The severity of symptoms and speed of recovery differs amongst people, depending on the cause (type virus or toxin) and on the person’s body response. Hepatitis A and C usually causes milder symptoms or no symptoms at all. Hepatitis B and E more often produce severe symptoms. Infection with both hepatitis B and D together is usually severe may complicate into fulminant hepatitis.
People usually recover in 4 to 8 weeks. They generally need only symptomatic treatment or no treatment at all.
Some of the people infected with the hepatitis virus may recover fully or don’t show any significant symptoms but still carry the virus. These people are called the carrier and can eventually develop chronic hepatitis or act as a reservoir to spread the infection to others
In rare cases, hepatitis may rapidly progress to a severe form called fulminant hepatitis causing damage to a large part of the liver leading to liver failure and other complications such as hepatic encephalopathy, coagulopathy, and renal failure. It may lead to a coma in a matter of several days to weeks. It may cause death, especially in adults. Sometimes, liver transplantation is immediately done to save the person’s life.
Fulminant hepatitis is more commonly seen in people with hepatitis B infection especially when the infection is accompanied by hepatitis D infection (comprising 50% cases of hepatitis B turning into fulminant hepatitis). In India, the infection with the hepatitis E virus is the commonest cause of fulminant viral hepatitis. Another important cause is toxin and medicines overdose as seen with paracetamol overdose in western countries and anti-tubercular drugs in India.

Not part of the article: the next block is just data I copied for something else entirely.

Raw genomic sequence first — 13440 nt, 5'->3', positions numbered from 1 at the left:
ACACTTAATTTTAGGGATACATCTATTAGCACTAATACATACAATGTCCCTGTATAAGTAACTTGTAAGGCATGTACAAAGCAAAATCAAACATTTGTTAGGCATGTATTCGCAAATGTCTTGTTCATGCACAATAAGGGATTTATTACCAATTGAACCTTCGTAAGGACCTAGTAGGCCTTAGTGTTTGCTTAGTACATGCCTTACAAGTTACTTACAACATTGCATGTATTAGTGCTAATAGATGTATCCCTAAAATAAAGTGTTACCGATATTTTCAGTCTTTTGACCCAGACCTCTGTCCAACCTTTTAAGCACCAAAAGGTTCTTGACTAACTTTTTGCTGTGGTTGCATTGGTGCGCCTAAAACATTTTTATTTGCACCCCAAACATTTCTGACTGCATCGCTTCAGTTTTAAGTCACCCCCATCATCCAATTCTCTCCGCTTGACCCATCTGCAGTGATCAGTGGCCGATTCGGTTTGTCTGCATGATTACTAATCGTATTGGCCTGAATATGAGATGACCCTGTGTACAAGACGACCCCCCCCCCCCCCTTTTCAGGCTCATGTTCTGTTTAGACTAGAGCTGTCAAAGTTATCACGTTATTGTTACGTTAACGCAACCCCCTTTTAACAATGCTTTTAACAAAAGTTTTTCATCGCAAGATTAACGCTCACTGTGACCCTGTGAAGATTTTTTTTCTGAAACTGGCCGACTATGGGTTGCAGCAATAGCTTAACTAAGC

Fulminant hepatitis needs to be suspected and evaluated for when a person develops the following:
• Sudden onset of coagulopathy with abnormal PT/INR tests.
• Development of encephalopathy with a sudden decline in mental function
• Development of severe disease with the rapid development of jaundice
Some of the causes of hepatitis continue to inflict damage to the liver over a long period of time resulting in chronic hepatitis.
Many people, ie 75 to 85% with acute hepatitis C eventually develop chronic hepatitis. Hepatitis B can eventually cause chronic hepatitis in infected children (developing in 90% infants and 25 to 50% young children). Only 5% of adults with hepatitis B infection develop chronic hepatitis.
• General feeling of being sick (malaise)
• Poor appetite
• Weakness and fatigue
• Low-grade fever and discomfort in the upper abdomen
The symptoms are usually non-specific and more specific symptoms typically appears when cirrhosis develops:
• Accumulation of fluid in the abdomen
• Swelling of lower limbs
• Small tortuous vessels visible in skin of the abdomen
Acute hepatitis can be diagnosed with the help of clinical presentation and blood tests including liver function tests and viral markers. Less often imaging tests or biopsy is required which is generally used for assessing chronic hepatitis and its complications. These can be categorized into blood tests, imaging studies, and liver biopsy.